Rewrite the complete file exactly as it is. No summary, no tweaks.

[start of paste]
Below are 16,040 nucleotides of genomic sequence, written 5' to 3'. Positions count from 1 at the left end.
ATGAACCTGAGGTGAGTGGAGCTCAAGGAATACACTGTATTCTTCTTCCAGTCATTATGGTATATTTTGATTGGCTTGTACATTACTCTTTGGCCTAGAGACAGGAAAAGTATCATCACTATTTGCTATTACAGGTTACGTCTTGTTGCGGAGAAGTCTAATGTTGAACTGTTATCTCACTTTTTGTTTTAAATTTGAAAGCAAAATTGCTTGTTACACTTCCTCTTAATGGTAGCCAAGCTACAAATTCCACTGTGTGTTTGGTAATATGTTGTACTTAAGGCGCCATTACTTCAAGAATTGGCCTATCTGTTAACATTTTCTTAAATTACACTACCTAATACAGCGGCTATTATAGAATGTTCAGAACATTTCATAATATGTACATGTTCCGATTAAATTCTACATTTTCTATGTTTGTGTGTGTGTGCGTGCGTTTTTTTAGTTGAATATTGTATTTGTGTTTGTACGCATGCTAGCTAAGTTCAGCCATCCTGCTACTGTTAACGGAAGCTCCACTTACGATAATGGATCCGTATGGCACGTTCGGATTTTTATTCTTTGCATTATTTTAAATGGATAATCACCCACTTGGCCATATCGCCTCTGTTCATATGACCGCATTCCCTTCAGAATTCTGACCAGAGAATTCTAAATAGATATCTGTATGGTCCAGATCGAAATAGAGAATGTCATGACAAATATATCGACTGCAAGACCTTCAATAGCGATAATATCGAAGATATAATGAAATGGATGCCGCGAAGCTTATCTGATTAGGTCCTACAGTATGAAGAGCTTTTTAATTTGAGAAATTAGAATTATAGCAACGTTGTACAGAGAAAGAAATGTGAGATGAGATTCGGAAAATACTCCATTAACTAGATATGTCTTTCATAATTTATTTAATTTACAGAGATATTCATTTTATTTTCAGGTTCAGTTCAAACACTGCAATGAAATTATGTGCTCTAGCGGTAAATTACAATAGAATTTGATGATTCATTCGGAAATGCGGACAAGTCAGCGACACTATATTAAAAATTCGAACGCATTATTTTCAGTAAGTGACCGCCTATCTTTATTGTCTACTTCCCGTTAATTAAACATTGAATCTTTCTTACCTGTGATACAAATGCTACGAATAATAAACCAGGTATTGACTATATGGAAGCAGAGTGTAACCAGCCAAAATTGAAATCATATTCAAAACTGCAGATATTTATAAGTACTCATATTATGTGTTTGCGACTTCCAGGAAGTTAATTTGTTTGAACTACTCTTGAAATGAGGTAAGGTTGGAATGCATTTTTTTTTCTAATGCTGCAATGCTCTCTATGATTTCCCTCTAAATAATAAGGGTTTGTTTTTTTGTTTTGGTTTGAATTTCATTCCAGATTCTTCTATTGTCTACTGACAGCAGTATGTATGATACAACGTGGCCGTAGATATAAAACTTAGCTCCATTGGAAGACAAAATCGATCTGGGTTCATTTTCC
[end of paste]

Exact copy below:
Below are 16,040 nucleotides of genomic sequence, written 5' to 3'. Positions count from 1 at the left end.
ATGAACCTGAGGTGAGTGGAGCTCAAGGAATACACTGTATTCTTCTTCCAGTCATTATGGTATATTTTGATTGGCTTGTACATTACTCTTTGGCCTAGAGACAGGAAAAGTATCATCACTATTTGCTATTACAGGTTACGTCTTGTTGCGGAGAAGTCTAATGTTGAACTGTTATCTCACTTTTTGTTTTAAATTTGAAAGCAAAATTGCTTGTTACACTTCCTCTTAATGGTAGCCAAGCTACAAATTCCACTGTGTGTTTGGTAATATGTTGTACTTAAGGCGCCATTACTTCAAGAATTGGCCTATCTGTTAACATTTTCTTAAATTACACTACCTAATACAGCGGCTATTATAGAATGTTCAGAACATTTCATAATATGTACATGTTCCGATTAAATTCTACATTTTCTATGTTTGTGTGTGTGTGCGTGCGTTTTTTTAGTTGAATATTGTATTTGTGTTTGTACGCATGCTAGCTAAGTTCAGCCATCCTGCTACTGTTAACGGAAGCTCCACTTACGATAATGGATCCGTATGGCACGTTCGGATTTTTATTCTTTGCATTATTTTAAATGGATAATCACCCACTTGGCCATATCGCCTCTGTTCATATGACCGCATTCCCTTCAGAATTCTGACCAGAGAATTCTAAATAGATATCTGTATGGTCCAGATCGAAATAGAGAATGTCATGACAAATATATCGACTGCAAGACCTTCAATAGCGATAATATCGAAGATATAATGAAATGGATGCCGCGAAGCTTATCTGATTAGGTCCTACAGTATGAAGAGCTTTTTAATTTGAGAAATTAGAATTATAGCAACGTTGTACAGAGAAAGAAATGTGAGATGAGATTCGGAAAATACTCCATTAACTAGATATGTCTTTCATAATTTATTTAATTTACAGAGATATTCATTTTATTTTCAGGTTCAGTTCAAACACTGCAATGAAATTATGTGCTCTAGCGGTAAATTACAATAGAATTTGATGATTCATTCGGAAATGCGGACAAGTCAGCGACACTATATTAAAAATTCGAACGCATTATTTTCAGTAAGTGACCGCCTATCTTTATTGTCTACTTCCCGTTAATTAAACATTGAATCTTTCTTACCTGTGATACAAATGCTACGAATAATAAACCAGGTATTGACTATATGGAAGCAGAGTGTAACCAGCCAAAATTGAAATCATATTCAAAACTGCAGATATTTATAAGTACTCATATTATGTGTTTGCGACTTCCAGGAAGTTAATTTGTTTGAACTACTCTTGAAATGAGGTAAGGTTGGAATGCATTTTTTTTTCTAATGCTGCAATGCTCTCTATGATTTCCCTCTAAATAATAAGGGTTTGTTTTTTTGTTTTGGTTTGAATTTCATTCCAGATTCTTCTATTGTCTACTGACAGCAGTATGTATGATACAACGTGGCCGTAGATATAAAACTTAGCTCCATTGGAAGACAAAATCGATCTGGGTTCATTTTCC